2) Know Your Worth

A lot of people feel bad for charging high. They greatly undervalue what they do, or couldn’t dream of spending that amount of money themselves, and so they charge too low and it ends up costing them sales. You need to charge more for what you do. Yes, some businesses that thrive on undercutting their competition, like Amazon, but they can do that because of the sheer quantity of traffic they are doing. If you don’t have Amazon’s budget to open warehouses and spend millions of dollars on marketing, your best bet is to actually charge more. The reason is that people want luxury. Charging less makes you seem like you don’t know what you’re doing, and people want to feel like they are in good hands. You wouldn’t buy a $10 massage, you want to spend at least $90 on a massage. And while you might not have $500 a bottle wine money, you still generally buy the most expensive one you can afford. Charging more makes your product or service seem more valuable, and so people want to buy it because they can see the value in it. Check out what your competition is charging, and charge something similar or higher, because the truth is when you charge too low you are not only devaluing yourself, you are devaluing your entire industry and telling people that what you do isn’t worth the price tag.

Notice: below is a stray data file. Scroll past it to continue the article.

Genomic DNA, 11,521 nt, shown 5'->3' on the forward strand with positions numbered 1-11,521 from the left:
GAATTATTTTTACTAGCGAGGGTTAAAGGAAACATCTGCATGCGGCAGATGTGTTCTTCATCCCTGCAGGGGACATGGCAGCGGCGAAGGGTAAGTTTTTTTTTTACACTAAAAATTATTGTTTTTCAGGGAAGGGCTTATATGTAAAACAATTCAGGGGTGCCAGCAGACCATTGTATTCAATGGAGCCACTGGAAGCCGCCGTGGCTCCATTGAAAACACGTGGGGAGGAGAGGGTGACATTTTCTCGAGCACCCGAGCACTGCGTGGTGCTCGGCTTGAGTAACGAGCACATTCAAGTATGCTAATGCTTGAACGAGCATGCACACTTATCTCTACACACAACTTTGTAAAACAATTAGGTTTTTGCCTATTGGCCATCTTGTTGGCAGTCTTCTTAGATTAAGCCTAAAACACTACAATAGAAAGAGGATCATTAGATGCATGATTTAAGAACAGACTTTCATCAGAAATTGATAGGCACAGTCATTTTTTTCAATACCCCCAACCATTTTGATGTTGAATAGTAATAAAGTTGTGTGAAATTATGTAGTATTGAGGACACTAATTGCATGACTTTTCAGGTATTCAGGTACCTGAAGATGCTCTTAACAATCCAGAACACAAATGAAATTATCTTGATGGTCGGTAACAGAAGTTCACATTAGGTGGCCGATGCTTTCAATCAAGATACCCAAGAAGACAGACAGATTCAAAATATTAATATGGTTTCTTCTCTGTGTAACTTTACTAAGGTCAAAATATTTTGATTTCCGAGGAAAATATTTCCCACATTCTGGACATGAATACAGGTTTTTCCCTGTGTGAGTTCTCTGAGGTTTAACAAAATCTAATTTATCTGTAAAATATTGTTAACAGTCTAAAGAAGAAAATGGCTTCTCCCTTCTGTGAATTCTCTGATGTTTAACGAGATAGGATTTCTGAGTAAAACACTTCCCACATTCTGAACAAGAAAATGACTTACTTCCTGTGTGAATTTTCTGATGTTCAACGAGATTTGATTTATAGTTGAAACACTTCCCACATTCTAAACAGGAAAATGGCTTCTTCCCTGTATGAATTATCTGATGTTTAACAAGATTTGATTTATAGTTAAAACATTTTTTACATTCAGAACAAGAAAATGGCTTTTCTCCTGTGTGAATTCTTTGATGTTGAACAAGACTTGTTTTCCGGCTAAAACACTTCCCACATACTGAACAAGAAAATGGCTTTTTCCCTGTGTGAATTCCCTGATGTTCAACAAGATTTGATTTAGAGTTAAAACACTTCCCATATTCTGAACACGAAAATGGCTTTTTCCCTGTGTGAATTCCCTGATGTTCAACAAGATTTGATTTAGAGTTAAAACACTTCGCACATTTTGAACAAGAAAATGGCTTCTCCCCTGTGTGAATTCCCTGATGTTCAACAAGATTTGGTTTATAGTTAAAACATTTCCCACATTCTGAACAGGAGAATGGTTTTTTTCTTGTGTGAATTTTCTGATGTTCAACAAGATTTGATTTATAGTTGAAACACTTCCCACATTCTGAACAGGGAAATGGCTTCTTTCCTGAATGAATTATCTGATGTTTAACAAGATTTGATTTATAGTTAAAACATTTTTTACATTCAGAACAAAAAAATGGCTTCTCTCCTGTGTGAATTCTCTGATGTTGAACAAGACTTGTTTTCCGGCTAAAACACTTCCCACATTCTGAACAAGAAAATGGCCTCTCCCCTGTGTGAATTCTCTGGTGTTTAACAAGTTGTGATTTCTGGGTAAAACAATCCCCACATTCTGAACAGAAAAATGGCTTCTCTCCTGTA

3) Know When to Walk Away

This one is huge. Knowing when to walk away is key because not everyone is going to buy, and a lot of those non-buyers will waste large amounts of your time. You need to be able to weed out these people so you aren’t chasing after a sale you won’t get, and so you can redirect your energy to the customer who actually will buy something. By the same token, if someone unsubscribes to your email list that is a good thing, because that person wasn’t going to buy anyway, and now your email list is a more focused sales tool. The only thing you need to watch out for with this is that you don’t start discriminating against people based on appearance. Make the decision to walk away based on their behavior, not their appearance.